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HEIDELBERG, Germany — Deputy Defense Secretary Paul Wolfowitz’s signature was right there at the bottom of the page: the Defense Department, the memo said, was changing a longstanding policy that commanders need be told about sexual assaults in their units.

But some gathered at training this week near Heidelberg to learn how to be advocates for these same sexual assault victims still could not believe it.

The commander didn’t have to be told?

“If I don’t know ... If I don’t know,” one commander sitting in the training started to say. But then he just shook his head, “We need to revisit this,” he said.

Col. Denise Anderson, part of a team from Washington training soldiers to be unit victim advocates, told him she felt his pain. The Army’s top legal officers resisted the idea of “restricted confidentiality,” in which rape victims can eschew the chain of command and decline to officially report an assault — and still get counseling and medical services, she told him.

But civilian leaders overruled them. So, Anderson concluded, “We salute and execute.”

The new policy goes into effect June 16. Its proponents hope it will change what’s been repeatedly described as a climate of fear among sexual assault victims that they’ll be punished if they report an assault.

“I think it’s going to take some people some time to get used to it,” said Maj. Matthew Burton, one of some 209 soldiers selected by their commands to attend the training.

“It’s focusing on the victim: I think that’s good.”

The victim advocates are a “key component” of the new policy, tasked with helping confidentially guide victims to medical, legal and other resources in the wake of an attack. In garrison, that helper is expected to usually be one of scores of newly hired civilians.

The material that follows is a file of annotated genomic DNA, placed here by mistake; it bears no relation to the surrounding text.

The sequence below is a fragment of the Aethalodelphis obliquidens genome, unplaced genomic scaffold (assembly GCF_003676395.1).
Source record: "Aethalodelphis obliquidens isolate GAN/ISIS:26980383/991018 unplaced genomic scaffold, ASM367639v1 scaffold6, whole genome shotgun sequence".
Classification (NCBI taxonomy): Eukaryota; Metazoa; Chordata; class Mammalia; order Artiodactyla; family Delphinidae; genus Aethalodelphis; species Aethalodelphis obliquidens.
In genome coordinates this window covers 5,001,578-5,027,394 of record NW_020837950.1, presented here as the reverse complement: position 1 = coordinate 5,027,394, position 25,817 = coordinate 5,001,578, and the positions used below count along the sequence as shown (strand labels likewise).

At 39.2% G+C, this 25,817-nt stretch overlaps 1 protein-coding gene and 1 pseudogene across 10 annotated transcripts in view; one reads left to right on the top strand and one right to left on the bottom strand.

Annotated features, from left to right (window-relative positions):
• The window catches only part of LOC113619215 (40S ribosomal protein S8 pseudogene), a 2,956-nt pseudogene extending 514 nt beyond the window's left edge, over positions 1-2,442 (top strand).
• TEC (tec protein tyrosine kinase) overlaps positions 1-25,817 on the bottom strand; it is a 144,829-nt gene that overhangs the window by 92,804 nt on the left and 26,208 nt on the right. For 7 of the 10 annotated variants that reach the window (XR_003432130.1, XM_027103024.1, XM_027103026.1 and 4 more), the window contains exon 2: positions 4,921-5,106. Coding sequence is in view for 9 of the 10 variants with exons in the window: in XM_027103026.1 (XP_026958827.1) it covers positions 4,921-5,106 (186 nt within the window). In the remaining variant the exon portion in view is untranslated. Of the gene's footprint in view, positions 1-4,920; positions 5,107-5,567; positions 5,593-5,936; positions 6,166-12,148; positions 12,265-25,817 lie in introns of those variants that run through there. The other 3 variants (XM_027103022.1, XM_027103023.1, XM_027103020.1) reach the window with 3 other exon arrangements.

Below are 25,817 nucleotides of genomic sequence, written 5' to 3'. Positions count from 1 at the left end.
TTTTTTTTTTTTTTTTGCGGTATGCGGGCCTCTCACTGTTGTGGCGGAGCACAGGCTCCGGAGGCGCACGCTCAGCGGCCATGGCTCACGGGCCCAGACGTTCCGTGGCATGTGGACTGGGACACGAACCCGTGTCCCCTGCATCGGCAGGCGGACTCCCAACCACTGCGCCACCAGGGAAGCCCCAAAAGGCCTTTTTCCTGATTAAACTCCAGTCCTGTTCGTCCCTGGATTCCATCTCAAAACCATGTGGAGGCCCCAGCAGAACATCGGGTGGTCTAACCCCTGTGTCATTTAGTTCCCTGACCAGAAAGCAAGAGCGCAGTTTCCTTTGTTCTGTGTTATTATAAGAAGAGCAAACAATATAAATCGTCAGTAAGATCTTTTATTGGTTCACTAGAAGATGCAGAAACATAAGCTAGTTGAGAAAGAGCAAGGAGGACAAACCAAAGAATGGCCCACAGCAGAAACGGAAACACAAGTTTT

On deployment, though, the soldier-advocates, called “unit victim advocates,” are supposed to be the point person for a sexual assault victim.

And those soldier-advocates are also expected to further the effort to be more sensitive to sexual assault victims by themselves being more educated about what victims endure.

So throughout Europe this week, the soldiers — mostly E-6s at Heidelberg — were being informed how emotionally and physically damaging sexual assault can be, what happens during a post-sexual assault medical exam, as well as how to listen to someone without appearing judgmental, and more.

Some felt the full weight of the duty being handed to them.

“This is a huge responsibility,” said Master Sgt. Arlette Farrish, who came from her unit in Turkey for the training.

“You want to be able to help someone,” but how, Farrish wanted to know, could she not tell her commander if she was going to be at the hospital for hours with a victim? And how could she promise confidentiality when her base has no medical facility and Turkish hospitals do not treat rape victims confidentially?

“One day of training is not enough,” Farrish said. “I think we’re going to have more questions than answers when we leave here.”

Other advocates-to-be hadn’t thought that far ahead, and, they said, they were doing all they could to absorb the training since they had never even known a sexual assault victim before.

“You have to know what you’re going to say, how you’re going to say it,” said Staff Sgt. Jose River, of the 208th Finance Battalion in Mannheim.

River said he was glad to be an advocate because he wanted to help soldiers but that he hopes no one is raped or sexually assaulted in his unit.

Sgt. First Class David Hummel wasn’t as worried.

Hummel had come from the Joint Warfare Center in Stavanger, Norway, and he said he doubted whether there’d be much call for his services there.

“I feel my chances of being called up are slim to none,” he said. “We don’t have barracks. We don’t have troops.”

author picture
Nancy is an Italy-based reporter for Stars and Stripes who writes about military health, legal and social issues. An upstate New York native who served three years in the U.S. Army before graduating from the University of Arizona, she previously worked at The Anchorage Daily News and The Seattle Times. Over her nearly 40-year journalism career she’s won several regional and national awards for her stories and was part of a newsroom-wide team at the Anchorage Daily News that was awarded the 1989 Pulitzer Prize for Public Service.
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